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Even if the U.S. does decide to withdraw troops, it won't simply flee. Washington is spending millions on fortifying a few Iraqi bases for the long haul. "The challenge for us is, what is the right balance--not to be too present but also not to be underpresent. This will require constant calibration," U.S. Ambassador to Iraq Zalmay Khalilzad tells TIME. Indeed, last August, Army chief of staff Peter Schoomaker said that as many as 100,000 Army troops could remain in Iraq for four years.
What conditions need to be met to begin a troop drawdown?
First and foremost, the political process--including significant Sunni participation--must pass its capstone test during the Dec. 15 election. Beyond that, Pentagon planners are tracking four main issues: enemy strength, the capability of Iraq's own security forces, effective local governance and technical and communication abilities to allow U.S. troops to talk to and support Iraqi forces when they need reinforcement. The U.S. military insists that all those benchmarks are trending in the right direction. For example, the Americans say that despite launching 50 attacks a day, the insurgents have been unable to derail political progress. Even more heartening are signs that locals are turning against the fighters: tips to U.S. forces have increased from 442 in February to 4,700 in September, although it's unclear how many lead to insurgents' being captured or killed.
According to the Pentagon, less than half of Iraq's forces are combat ready. But that perception may be based on an unnecessarily strict standard. For instance, the Defense Department doesn't consider an Iraqi unit ready to fight until it can sustain itself with supplies, intelligence and communications--a combination that takes U.S. forces years to develop. A Pentagon official said last week that 87,000 of the 212,000 Iraqis that the Defense Department classifies as "trained and equipped" are actually "in the fight," meaning fully capable of planning and waging active combat. The Iraqis have taken over from U.S. forces in a few regions, and the Americans have ceded control of 29 of the 110 military bases established by coalition forces. But U.S. troops on the ground have their doubts. "Don't trust anyone in the Iraqi army," a Marine sergeant told TIME last week as his unit moved out on patrol with Iraqi soldiers. And a senior U.S. official estimates that only 35,000 of the 110,000-strong Iraqi police force are effective and reliable.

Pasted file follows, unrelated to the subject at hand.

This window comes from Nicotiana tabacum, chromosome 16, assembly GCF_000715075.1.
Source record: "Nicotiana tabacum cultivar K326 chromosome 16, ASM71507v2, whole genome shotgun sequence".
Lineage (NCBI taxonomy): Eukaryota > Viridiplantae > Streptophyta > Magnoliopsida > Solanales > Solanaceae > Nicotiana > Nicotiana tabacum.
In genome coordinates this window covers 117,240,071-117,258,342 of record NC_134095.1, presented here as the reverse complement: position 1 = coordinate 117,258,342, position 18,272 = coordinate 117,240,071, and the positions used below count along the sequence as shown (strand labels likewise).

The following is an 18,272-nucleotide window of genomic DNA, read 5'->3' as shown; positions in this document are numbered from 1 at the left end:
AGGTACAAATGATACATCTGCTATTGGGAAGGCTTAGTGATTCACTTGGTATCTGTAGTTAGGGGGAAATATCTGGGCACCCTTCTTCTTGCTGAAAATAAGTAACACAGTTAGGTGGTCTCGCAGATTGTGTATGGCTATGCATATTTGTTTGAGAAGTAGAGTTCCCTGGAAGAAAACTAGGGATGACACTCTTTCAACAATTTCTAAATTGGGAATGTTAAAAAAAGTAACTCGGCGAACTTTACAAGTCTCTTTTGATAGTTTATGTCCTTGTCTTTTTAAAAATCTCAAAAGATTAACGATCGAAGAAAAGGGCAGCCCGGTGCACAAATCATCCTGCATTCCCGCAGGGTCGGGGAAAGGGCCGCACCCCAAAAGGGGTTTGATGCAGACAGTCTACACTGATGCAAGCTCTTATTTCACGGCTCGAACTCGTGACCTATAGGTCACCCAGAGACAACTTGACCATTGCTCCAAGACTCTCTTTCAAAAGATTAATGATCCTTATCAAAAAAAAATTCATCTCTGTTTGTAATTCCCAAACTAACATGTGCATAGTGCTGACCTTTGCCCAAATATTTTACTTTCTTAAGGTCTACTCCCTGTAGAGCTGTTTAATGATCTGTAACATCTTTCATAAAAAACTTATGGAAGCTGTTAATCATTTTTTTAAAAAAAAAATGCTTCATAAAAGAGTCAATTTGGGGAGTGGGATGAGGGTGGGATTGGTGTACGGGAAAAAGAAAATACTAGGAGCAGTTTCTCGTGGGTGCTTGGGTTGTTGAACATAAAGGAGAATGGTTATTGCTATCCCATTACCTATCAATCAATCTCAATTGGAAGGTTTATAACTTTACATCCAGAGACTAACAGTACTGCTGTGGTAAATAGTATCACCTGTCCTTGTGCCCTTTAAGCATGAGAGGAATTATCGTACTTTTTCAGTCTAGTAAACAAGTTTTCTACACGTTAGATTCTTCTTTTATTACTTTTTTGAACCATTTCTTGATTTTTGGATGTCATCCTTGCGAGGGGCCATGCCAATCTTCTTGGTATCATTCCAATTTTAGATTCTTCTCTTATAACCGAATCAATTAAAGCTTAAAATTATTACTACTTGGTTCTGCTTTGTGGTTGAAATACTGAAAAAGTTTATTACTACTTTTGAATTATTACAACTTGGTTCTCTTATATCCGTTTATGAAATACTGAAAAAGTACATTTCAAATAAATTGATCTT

Does anyone support Senator John McCain's call to increase troops?
Not many. In a speech in Washington on Nov. 10, McCain countered those calling for a pullout, saying, "Instead of drawing down, we should be ramping up." He wants the military to add 10,000 more troops. Lower-level officers on the ground in Iraq tend to agree with the Senator; many complain that there are not enough forces to hold the territory that has been won from insurgents. But many commanders, including Army General John Abizaid, head of Central Command, argue that more U.S. troops would just mean more targets for insurgents. And some defense analysts contend that the war has so strained the U.S. Army--especially the National Guard and Reserve--that the Pentagon could not send more troops even if it wanted to.
Will Iraq become safer as the U.S. begins pulling out?